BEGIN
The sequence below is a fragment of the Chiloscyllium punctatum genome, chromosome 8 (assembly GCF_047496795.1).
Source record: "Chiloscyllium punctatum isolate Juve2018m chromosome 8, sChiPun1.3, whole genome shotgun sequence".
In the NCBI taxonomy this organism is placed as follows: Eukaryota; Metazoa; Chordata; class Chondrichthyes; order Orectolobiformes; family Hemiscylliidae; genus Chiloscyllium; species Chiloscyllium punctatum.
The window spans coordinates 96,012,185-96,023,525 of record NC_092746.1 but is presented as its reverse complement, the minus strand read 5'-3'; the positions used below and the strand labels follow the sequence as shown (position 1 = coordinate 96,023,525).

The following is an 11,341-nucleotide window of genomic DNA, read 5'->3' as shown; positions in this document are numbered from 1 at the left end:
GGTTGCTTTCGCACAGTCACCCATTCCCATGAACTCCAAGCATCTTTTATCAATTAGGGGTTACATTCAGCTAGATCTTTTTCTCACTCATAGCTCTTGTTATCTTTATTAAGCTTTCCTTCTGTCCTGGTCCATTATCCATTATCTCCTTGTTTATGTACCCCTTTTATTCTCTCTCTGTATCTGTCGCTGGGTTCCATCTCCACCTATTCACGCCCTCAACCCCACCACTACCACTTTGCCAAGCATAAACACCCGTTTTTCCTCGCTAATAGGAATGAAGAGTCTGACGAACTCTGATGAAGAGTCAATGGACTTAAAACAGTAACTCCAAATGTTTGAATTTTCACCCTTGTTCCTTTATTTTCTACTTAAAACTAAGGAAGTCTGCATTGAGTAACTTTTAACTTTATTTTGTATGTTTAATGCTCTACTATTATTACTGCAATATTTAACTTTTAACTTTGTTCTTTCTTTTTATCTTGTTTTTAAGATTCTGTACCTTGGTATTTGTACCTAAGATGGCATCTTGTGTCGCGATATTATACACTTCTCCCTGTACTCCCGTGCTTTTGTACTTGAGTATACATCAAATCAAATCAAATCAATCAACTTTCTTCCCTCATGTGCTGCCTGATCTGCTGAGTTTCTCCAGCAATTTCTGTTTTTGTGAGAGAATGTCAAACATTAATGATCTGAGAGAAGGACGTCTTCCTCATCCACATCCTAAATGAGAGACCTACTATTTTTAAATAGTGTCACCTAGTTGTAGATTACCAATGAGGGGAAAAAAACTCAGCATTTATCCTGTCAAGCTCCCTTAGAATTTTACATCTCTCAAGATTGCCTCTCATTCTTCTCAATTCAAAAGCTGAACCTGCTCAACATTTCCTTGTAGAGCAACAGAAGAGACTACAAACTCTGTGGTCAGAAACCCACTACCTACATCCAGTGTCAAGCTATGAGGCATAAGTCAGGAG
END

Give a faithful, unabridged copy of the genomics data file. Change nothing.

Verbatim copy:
The sequence below is a fragment of the Chiloscyllium punctatum genome, chromosome 8 (assembly GCF_047496795.1).
Source record: "Chiloscyllium punctatum isolate Juve2018m chromosome 8, sChiPun1.3, whole genome shotgun sequence".
In the NCBI taxonomy this organism is placed as follows: Eukaryota; Metazoa; Chordata; class Chondrichthyes; order Orectolobiformes; family Hemiscylliidae; genus Chiloscyllium; species Chiloscyllium punctatum.
The window spans coordinates 96,012,185-96,023,525 of record NC_092746.1 but is presented as its reverse complement, the minus strand read 5'-3'; the positions used below and the strand labels follow the sequence as shown (position 1 = coordinate 96,023,525).

The following is an 11,341-nucleotide window of genomic DNA, read 5'->3' as shown; positions in this document are numbered from 1 at the left end:
GGTTGCTTTCGCACAGTCACCCATTCCCATGAACTCCAAGCATCTTTTATCAATTAGGGGTTACATTCAGCTAGATCTTTTTCTCACTCATAGCTCTTGTTATCTTTATTAAGCTTTCCTTCTGTCCTGGTCCATTATCCATTATCTCCTTGTTTATGTACCCCTTTTATTCTCTCTCTGTATCTGTCGCTGGGTTCCATCTCCACCTATTCACGCCCTCAACCCCACCACTACCACTTTGCCAAGCATAAACACCCGTTTTTCCTCGCTAATAGGAATGAAGAGTCTGACGAACTCTGATGAAGAGTCAATGGACTTAAAACAGTAACTCCAAATGTTTGAATTTTCACCCTTGTTCCTTTATTTTCTACTTAAAACTAAGGAAGTCTGCATTGAGTAACTTTTAACTTTATTTTGTATGTTTAATGCTCTACTATTATTACTGCAATATTTAACTTTTAACTTTGTTCTTTCTTTTTATCTTGTTTTTAAGATTCTGTACCTTGGTATTTGTACCTAAGATGGCATCTTGTGTCGCGATATTATACACTTCTCCCTGTACTCCCGTGCTTTTGTACTTGAGTATACATCAAATCAAATCAAATCAATCAACTTTCTTCCCTCATGTGCTGCCTGATCTGCTGAGTTTCTCCAGCAATTTCTGTTTTTGTGAGAGAATGTCAAACATTAATGATCTGAGAGAAGGACGTCTTCCTCATCCACATCCTAAATGAGAGACCTACTATTTTTAAATAGTGTCACCTAGTTGTAGATTACCAATGAGGGGAAAAAAACTCAGCATTTATCCTGTCAAGCTCCCTTAGAATTTTACATCTCTCAAGATTGCCTCTCATTCTTCTCAATTCAAAAGCTGAACCTGCTCAACATTTCCTTGTAGAGCAACAGAAGAGACTACAAACTCTGTGGTCAGAAACCCACTACCTACATCCAGTGTCAAGCTATGAGGCATAAGTCAGGAG